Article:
Japanese American National Museum Store Online

The award-winning Museum Store of the Japanese American National Museum features distinctive Asian American merchandise for all occasions and generations. Their unique product line represents the essence of the Japanese American experience, while also promoting an appreciation of America’s ethnic and cultural diversity. All proceeds from the Museum Store support Museum programs and exhibitions.

The articles in this series were originally written for the Japanese American National Museum’s online store [janmstore.com]  to give a deeper understanding of the authors, artists, and traditions featured in the store. 

food en

On a Roll: The Global Business of Sushi

A piece of raw fish sitting on a small ball of rice.

At first glance, it seems an unlikely tool for understanding the complex dynamics of global economics.

But as author and journalist Sasha Issenberg discovered, a look at the business behind sushi reveals an intricate web of cultures, industries and money. Sushi, says Issenberg, provides a compelling view of how dramatically the world is changing.

Issenberg’s new book, The Sushi Economy: Globalization and the Making of a Modern Delicacy, explores the world of sushi—and its reflections of the world at large. The author spent two years working ...

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identity en

The Issei Legacy: Passing the Values of the Issei onto Younger Generations

Cherishing the values of the first generation of Japanese migrants to the United States of America, Tsukasa Matsueda, Ed.D. writes a compelling book that is simultaneously an honoring of the Issei and a message to younger generations.

Dr. Matsueda honors the Issei by recounting their history of struggle in the U.S.; He recapitulates the episodes of racism that they faced as they first took their part in U.S. society as cheap labor and then as a fictitious military threat during World War II. In order to get through these difficult times, the Issei relied in a system ...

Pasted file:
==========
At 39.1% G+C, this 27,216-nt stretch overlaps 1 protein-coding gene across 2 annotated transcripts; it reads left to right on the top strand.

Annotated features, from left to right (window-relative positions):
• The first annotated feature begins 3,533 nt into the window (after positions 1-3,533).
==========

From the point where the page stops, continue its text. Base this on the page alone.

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culture en

Sakura: Beautiful Flowering Trees of Japan

The cherry blossom, known as sakura, is the national flower of Japan. Different from the fruit-bearing trees found in other countries, these flowering trees are enjoyed mostly for their beautiful blossoms and the beauty of the falling snow-like petals. Because the blossoms only last for a few days in the spring, many travel to common viewing sites where a festive atmosphere is enjoyed by all; friends and families gather, bringing picnic baskets and sake to be shared with music and song.

Hanami, or cherry blossom viewings, began in ancient times when aristocrats wrote poetry, sang songs, and held picnics under ...

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sports en

Japanese American Baseball

Baseball, the quintessential American sport, has enjoyed immense popularity in Japan, as witnessed by the country’s recent championship at the inaugural World Baseball Classic. But did you know the role Japanese Americans played as early ambassadors of the sport?

The game in its modern form was invented by Alexander Cartwright in 1845. Although a pick-up style game had been played by children in North America from the mid 1700s, prior to Cartwright, there were no formalized rules of play. The game quickly spread from New York throughout the country. It was introduced in Japan in 1872 by an American ...

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identity en

Pure Beauty: Rebecca King-O’Riain’s Look at Japanese American Beauty Pageants

Rebecca Chiyoko King-O’Riain has written a fascinating book, Pure Beauty, about Japanese American community beauty pageants, exploring how race, ethnicity, culture, and gender are linked in social practice. As revealed in her research, these beauty pageants reflect important conflicts within the Japanese American community over national citizenship, gender, and race and raise questions about the struggle to maintain racial and ethnic lines within the community.

Dr. King-O’Riain has always felt a strong bond to her Japanese ancestry. Because her grandfather, grandmother, and mother were incarcerated in Rowher, Arkansas, and her aunt was born in camp, she has always ...

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